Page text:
Oral Care in Long Term Care Homes - An Institutional Ethnography

  • Author / Creator
  •    Purpose: The enigma of poor oral health of residents in long-term care (LTC) homes remains unsolved despite many years of research and intervention. The purpose of this study was to explore why resident oral health in LTC homes remains poor despite many years of research on causes of the problem and interventions to address it. Exploring how institutional processes and social relations influence care providers’ experiences around providing oral care has the potential to inform strategies to address the longstanding issue of poor oral health of residents in LTC. 
       Methods: I investigated how oral care happens and why it happens the way it does, using institutional ethnography from the standpoint of the healthcare aide (HCA). The social organization of oral care in the LTC homes was explored through the observation of the HCAs’ day to day practices and their interaction with institutional texts. Data were collected at two LTC homes through 96 hours of naturalistic observation, 21 in-depth interviews, and document review. As part of the data analysis, and based on what I was observing, hearing in interviews, and reading in texts, I created text-work-text (TWT) mappings to illustrate how oral care was socially organized in LTC homes. In addition, I created an additional TWT map for bowel care, as a comparison to oral care.  
       Findings: Health care aides were primarily responsible for providing oral care to residents in LTC homes, despite having very little textual guidance as to what, when or how care was to be provided. Texts that were available to inform them in providing oral care were underutilized because the HCAs did not consider the texts helpful. The HCAs used their own discretion, primarily relying on their personal experiences, to inform the oral care they provided for their residents. In contrast, bowel care was an effectively textually mediated process and HCAs relied on several texts to provide them with guidance.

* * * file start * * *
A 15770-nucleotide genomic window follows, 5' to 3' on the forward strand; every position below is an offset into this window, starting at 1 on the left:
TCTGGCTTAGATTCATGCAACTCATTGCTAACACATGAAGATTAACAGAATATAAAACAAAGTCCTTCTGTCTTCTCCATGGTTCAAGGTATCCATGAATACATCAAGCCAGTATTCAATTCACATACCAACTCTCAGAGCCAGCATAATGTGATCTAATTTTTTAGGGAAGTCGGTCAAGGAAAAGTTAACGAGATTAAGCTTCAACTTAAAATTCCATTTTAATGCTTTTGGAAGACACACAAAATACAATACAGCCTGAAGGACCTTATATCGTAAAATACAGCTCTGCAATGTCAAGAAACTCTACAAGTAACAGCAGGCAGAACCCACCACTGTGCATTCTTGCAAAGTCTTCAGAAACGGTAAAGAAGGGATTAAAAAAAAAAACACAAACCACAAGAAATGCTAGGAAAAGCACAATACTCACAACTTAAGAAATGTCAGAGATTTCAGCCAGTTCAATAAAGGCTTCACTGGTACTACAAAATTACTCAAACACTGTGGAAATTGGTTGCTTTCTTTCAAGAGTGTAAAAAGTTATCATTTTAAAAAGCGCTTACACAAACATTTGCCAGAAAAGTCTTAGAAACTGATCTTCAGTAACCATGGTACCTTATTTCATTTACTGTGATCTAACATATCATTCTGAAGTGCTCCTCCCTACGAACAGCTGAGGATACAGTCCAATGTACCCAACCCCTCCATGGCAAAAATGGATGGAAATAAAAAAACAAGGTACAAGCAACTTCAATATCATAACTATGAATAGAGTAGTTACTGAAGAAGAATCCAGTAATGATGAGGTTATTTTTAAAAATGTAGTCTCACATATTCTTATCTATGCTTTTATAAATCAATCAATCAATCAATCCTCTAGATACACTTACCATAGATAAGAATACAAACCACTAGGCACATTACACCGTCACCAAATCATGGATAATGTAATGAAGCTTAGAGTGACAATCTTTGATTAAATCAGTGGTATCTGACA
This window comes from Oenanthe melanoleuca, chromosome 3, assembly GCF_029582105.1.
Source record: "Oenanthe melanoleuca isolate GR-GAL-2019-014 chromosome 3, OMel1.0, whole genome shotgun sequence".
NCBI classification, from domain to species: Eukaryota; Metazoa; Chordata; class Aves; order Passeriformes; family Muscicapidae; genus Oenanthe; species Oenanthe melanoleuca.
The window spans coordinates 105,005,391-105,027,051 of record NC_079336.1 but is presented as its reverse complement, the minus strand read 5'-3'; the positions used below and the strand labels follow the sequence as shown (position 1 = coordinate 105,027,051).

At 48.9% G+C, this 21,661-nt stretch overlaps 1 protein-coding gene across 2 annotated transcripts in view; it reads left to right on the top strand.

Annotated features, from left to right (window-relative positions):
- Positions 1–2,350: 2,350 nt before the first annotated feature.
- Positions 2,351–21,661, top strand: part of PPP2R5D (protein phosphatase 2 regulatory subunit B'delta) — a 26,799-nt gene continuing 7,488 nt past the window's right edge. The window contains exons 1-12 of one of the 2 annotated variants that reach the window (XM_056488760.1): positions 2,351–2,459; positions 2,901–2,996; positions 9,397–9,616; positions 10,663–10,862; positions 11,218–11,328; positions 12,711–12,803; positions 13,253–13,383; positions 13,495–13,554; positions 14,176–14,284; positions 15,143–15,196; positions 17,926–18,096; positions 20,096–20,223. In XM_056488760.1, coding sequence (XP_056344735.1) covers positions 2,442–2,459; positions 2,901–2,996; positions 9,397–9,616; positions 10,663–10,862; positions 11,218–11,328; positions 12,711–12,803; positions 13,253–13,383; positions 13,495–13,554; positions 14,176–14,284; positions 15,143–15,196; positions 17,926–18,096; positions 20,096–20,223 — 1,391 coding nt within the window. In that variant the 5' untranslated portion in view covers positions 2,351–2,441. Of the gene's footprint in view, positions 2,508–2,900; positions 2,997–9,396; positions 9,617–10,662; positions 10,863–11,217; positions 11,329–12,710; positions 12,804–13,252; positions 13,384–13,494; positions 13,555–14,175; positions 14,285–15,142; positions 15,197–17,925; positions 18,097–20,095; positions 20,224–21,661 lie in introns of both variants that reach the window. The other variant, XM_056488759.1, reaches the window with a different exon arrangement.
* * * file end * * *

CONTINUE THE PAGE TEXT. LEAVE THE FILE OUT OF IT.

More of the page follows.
Implications: Exploring the social organization of work around oral care in LTC homes has illustrated institutional processes that may contribute to poor oral health for residents in LTC homes. Addressing these processes could help existing efforts of those seeking to improve the state of oral health of residents in LTC. Processes may be improved through a multifactorial approach including revision of texts that guide care, better oral health education for care providers, access to dental professionals in LTC settings, and policy changes at national and provincial levels around oral healthcare in LTC. 

  • Subjects / Keywords
  • Graduation date
    Spring 2022
  • Type of Item
  • Degree
    Doctor of Philosophy
  • DOI
  • License
    This thesis is made available by the University of Alberta Libraries with permission of the copyright owner solely for non-commercial purposes. This thesis, or any portion thereof, may not otherwise be copied or reproduced without the written consent of the copyright owner, except to the extent permitted by Canadian copyright law.